“We’ve been working on it and talking about it for so long, I can’t believe that Beauford Delaney and James Baldwin:  Through the Unusual Door is finally happening.” 
David Butler, KMA Executive Director

Building a significant collection of works by Knoxville native Beauford Delaney has been a longstanding goal for the Knoxville Museum of Art, which now owns more Delaney works than any public collection in the world.

The KMA’s holdings and loans from public and private collections around the country are featured in Beauford Delaney and James Baldwin:  Through the Unusual Door February 7-May 10, 2020.  This groundbreaking exhibition of 50+ paintings, works on paper, and unpublished archival material examines the 38-year relationship between painter Beauford Delaney and writer James Baldwin and the ways their ongoing intellectual exchange shaped one another’s creative output and worldview.

This is the biggest project the museum has undertaken since the installation of Richard Jolley’s epic glass-and-steel Cycle of Life.  Like Cycle of Life, the Delaney/Baldwin exhibition represents the highest and best expression of the KMA’s mission as an institution dedicated to the visual culture of East Tennessee and its connections to the wider world.


Beauford Delaney overcame poverty, racial discrimination, and mental illness to achieve international renown. The young Delaney’s precocious talent was recognized by Lloyd Branson, Knoxville’s first full-time professional artist, who mentored Beauford and his brother Joseph. By 1929, Beauford Delaney had settled in New York where he attracted a distinguished circle of cultural luminaries that included Georgia O’Keeffe and Henry Miller, but it was the much younger James Baldwin who had the most significant influence on the artist. Baldwin found in Delaney a father figure, muse, and model of perseverance as a gay man of color. Delaney found in Baldwin a powerful intellectual and spiritual anchor who inspired some of his finest works. Encouraged by Baldwin, Delaney left New York in 1953 and settled in Paris, where he lived until his death in 1979 and where artist and writer continued their long and mutually beneficial relationship. Through the Unusual Door presents the story of Baldwin and Delaney in a way that inspires reconsideration of their life circumstances and raises important questions about the nature of the racial and sexual identity barriers they faced

The exhibition title Through the Unusual Door comes from a passage in Baldwin’s volume of collected essays The Price of the Ticket (1985) describing the author’s reaction to his initial encounter with Delaney in the doorway of the artist’s Greenwich Village studio: “Lord, I was to hear Beauford sing, later, and for many years, open the unusual door... I walked through that door into Beauford’s colors.” This first meeting encapsulates Delaney’s transformational effect on Baldwin’s view of himself and the world he lived in, and set the tone for the painter’s role in the author’s life as a father figure and mentor. Baldwin, in turn, inspired Delaney with his fearless social conscience and commitment to civil rights causes. They helped each other to move beyond the pain and oppression imposed on them by the world.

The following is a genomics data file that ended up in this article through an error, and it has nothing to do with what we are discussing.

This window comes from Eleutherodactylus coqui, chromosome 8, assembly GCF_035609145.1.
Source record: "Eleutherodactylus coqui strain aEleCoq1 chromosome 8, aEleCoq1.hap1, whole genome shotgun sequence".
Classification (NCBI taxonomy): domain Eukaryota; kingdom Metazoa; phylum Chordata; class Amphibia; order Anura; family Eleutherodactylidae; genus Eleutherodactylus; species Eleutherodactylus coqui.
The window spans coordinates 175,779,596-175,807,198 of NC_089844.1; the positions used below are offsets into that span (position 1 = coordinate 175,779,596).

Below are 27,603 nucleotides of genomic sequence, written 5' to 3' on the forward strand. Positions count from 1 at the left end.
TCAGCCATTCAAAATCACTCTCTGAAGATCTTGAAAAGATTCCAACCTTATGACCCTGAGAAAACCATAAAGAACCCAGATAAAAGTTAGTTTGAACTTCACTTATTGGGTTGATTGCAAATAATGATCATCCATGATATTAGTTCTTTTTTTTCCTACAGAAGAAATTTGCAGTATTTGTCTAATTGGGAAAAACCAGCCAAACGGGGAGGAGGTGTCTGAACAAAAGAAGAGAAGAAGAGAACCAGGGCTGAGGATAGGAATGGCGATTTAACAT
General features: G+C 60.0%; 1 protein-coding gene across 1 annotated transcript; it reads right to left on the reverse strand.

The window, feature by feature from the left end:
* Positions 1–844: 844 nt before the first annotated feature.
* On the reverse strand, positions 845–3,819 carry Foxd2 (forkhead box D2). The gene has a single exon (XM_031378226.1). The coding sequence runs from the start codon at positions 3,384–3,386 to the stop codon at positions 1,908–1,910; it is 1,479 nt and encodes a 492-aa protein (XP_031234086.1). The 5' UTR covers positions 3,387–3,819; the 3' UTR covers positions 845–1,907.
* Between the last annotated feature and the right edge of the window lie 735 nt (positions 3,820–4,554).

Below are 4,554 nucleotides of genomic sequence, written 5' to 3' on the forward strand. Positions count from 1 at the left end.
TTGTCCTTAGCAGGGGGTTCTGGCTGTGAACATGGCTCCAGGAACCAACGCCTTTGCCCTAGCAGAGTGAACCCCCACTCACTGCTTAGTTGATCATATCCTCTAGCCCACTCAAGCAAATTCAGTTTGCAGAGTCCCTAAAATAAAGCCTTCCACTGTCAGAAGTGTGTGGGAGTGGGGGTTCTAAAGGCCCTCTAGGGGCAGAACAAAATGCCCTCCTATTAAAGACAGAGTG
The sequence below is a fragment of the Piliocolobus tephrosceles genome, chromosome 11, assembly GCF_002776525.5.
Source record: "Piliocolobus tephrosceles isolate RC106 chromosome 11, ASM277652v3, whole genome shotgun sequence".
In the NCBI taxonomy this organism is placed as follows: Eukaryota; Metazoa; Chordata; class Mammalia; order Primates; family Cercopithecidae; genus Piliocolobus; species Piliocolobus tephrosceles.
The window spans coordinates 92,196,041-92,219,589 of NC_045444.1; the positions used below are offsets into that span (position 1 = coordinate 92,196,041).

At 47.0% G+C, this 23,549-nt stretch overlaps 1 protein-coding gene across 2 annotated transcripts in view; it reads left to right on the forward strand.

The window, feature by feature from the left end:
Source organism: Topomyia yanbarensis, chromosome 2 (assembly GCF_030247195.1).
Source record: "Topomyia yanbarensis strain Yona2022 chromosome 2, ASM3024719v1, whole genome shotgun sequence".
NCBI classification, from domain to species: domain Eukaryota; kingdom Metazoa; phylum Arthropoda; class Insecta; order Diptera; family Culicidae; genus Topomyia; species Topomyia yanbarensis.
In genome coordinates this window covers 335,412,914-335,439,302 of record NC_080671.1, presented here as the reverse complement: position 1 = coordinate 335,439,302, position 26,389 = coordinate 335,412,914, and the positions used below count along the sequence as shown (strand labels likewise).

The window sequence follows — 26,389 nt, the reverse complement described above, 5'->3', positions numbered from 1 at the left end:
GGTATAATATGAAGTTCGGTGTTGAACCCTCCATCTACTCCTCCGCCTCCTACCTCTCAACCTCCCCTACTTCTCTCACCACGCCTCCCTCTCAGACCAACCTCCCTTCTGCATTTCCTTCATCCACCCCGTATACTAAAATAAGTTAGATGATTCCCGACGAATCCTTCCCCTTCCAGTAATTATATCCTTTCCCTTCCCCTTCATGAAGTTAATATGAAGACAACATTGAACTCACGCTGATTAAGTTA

While no other figure in Beauford Delaney’s extensive social orbit approaches James Baldwin in the extent and duration of influence, none of the major exhibitions of Delaney’s work has explored in any depth the creative exchange between the two.  Previous scholarship has almost exclusively emphasized the artist’s stylistic evolution from the 1940s to the 1960s as a function of his move from New York to Paris. Through the Unusual Door posits the idea that this profound stylistic change was in part inspired by the intellectual and personal relationship between Delaney and Baldwin. Ordinary daily observations--reflections in puddles in the streets of Greenwich village or the quality of light filtered through the window of Delaney’s studio in the Paris suburb of Clamart--sparked extraordinary creative exchanges between the two. The exhibition incorporates previously unpublished archival materials and artworks that promise to extend the understanding of Delaney’s aesthetic agenda and range and reveal the extent of his ties to Baldwin.

Additional events surrounding the exhibition include:

Friday, February 7, 6:30-8pm - KMA Exhibition Preview in conjunction with Alive After Five

Saturday, February 8, 11am-3pm - Winter Family Fun Day celebrating Through the Unusual Door

For more information and events on Delaney, head to The Delaney Project.